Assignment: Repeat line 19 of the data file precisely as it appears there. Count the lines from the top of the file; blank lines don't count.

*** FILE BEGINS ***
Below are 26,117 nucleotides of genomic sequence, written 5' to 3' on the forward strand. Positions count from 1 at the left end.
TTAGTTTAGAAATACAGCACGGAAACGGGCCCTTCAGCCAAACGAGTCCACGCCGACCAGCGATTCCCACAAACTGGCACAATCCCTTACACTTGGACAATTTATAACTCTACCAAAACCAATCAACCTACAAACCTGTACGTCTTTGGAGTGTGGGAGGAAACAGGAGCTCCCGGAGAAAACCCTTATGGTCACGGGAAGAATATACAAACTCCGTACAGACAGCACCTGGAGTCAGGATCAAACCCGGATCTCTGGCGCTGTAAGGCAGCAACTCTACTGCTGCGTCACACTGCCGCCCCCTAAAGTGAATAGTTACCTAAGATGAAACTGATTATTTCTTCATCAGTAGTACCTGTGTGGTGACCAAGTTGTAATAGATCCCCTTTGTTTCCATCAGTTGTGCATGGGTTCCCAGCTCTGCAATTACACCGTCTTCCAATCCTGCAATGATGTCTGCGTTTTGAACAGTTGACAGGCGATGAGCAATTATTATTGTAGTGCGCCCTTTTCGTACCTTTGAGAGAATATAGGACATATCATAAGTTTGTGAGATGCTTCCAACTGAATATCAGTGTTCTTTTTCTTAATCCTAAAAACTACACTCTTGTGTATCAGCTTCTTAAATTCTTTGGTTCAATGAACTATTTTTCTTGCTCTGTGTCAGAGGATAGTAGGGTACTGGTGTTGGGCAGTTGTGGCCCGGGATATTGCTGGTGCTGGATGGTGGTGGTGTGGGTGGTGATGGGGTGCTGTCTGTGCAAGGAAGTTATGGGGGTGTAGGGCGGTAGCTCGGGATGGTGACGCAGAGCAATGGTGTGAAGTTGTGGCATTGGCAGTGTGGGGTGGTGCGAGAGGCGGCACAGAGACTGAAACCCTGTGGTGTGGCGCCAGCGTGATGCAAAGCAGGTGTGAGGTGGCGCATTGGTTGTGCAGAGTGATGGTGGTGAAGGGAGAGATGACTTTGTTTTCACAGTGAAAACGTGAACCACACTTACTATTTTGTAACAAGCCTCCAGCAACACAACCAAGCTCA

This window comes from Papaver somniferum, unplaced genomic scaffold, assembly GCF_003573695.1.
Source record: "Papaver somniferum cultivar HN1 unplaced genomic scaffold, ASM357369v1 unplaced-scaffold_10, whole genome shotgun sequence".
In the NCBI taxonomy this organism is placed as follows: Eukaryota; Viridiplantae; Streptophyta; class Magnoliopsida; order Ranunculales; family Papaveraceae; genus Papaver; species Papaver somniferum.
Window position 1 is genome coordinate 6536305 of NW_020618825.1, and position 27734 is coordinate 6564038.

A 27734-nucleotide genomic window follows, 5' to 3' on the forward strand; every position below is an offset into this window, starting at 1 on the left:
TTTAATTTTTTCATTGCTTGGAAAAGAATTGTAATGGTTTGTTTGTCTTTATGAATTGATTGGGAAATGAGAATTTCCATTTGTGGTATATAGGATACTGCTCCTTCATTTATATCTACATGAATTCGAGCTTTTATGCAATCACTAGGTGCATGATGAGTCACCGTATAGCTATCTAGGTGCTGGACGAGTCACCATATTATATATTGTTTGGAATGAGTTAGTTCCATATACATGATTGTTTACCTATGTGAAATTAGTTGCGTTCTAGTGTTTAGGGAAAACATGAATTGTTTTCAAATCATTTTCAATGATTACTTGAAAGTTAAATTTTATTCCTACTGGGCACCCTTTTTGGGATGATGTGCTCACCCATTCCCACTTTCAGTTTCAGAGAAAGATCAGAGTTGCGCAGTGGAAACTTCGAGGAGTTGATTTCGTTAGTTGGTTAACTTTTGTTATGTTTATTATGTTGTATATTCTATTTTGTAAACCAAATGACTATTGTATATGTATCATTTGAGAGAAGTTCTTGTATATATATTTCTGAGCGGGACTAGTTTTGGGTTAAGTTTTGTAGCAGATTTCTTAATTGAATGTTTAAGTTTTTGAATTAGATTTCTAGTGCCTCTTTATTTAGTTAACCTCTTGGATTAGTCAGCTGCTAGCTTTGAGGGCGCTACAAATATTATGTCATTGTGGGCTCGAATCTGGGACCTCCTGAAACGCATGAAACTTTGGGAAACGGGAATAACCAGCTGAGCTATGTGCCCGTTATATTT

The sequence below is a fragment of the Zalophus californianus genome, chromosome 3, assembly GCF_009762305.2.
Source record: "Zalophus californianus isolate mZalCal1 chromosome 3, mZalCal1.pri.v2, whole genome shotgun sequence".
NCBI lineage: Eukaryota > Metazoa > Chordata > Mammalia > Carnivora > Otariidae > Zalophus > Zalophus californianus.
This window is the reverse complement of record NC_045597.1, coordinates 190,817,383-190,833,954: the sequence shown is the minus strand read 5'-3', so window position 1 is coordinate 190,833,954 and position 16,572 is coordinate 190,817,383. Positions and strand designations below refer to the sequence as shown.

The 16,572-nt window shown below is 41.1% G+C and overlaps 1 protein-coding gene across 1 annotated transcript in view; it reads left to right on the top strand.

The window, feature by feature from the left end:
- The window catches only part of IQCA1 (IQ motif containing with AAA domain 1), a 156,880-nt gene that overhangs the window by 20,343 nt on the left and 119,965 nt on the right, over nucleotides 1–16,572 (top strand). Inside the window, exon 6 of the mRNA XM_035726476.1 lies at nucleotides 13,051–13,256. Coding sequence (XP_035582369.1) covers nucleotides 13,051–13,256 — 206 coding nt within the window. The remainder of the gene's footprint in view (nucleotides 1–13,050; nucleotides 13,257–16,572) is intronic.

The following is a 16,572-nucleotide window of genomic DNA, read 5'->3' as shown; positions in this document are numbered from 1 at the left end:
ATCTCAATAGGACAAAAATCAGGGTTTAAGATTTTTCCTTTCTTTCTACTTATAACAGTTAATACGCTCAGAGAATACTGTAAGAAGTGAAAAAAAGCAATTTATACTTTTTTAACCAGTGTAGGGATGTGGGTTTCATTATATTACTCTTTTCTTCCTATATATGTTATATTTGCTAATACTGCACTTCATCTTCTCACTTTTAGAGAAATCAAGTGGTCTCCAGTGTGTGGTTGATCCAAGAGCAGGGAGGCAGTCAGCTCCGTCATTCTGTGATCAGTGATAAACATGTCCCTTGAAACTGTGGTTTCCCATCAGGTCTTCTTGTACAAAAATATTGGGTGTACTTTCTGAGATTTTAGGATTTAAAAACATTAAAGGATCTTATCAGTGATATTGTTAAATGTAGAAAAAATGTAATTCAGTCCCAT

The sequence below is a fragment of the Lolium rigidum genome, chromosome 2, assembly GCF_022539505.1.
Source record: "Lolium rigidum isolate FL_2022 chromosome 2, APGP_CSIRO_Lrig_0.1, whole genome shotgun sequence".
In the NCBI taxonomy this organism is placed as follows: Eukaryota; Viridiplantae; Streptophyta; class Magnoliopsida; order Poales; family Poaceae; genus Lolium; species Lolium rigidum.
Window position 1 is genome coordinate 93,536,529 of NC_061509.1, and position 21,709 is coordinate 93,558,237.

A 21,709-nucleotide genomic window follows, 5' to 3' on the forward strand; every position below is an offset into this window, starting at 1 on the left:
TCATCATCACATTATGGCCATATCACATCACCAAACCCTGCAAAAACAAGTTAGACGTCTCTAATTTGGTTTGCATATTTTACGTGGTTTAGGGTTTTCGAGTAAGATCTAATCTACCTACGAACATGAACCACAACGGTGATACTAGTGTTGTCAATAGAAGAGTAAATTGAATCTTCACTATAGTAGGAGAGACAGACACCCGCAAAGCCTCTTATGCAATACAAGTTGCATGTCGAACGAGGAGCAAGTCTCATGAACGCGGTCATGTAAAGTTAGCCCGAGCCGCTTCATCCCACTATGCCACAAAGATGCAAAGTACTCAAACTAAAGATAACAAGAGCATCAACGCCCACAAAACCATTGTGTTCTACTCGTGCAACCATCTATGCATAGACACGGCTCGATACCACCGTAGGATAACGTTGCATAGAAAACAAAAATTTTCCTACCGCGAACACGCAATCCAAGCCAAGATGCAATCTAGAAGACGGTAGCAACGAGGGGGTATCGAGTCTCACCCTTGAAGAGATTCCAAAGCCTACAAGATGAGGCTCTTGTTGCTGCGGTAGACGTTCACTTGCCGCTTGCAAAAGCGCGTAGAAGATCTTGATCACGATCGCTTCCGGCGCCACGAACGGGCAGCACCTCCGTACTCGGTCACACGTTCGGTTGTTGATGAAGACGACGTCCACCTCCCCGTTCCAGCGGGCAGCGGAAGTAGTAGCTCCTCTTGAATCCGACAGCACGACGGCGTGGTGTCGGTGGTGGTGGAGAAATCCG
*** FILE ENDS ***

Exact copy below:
Source record: "Lolium rigidum isolate FL_2022 chromosome 2, APGP_CSIRO_Lrig_0.1, whole genome shotgun sequence".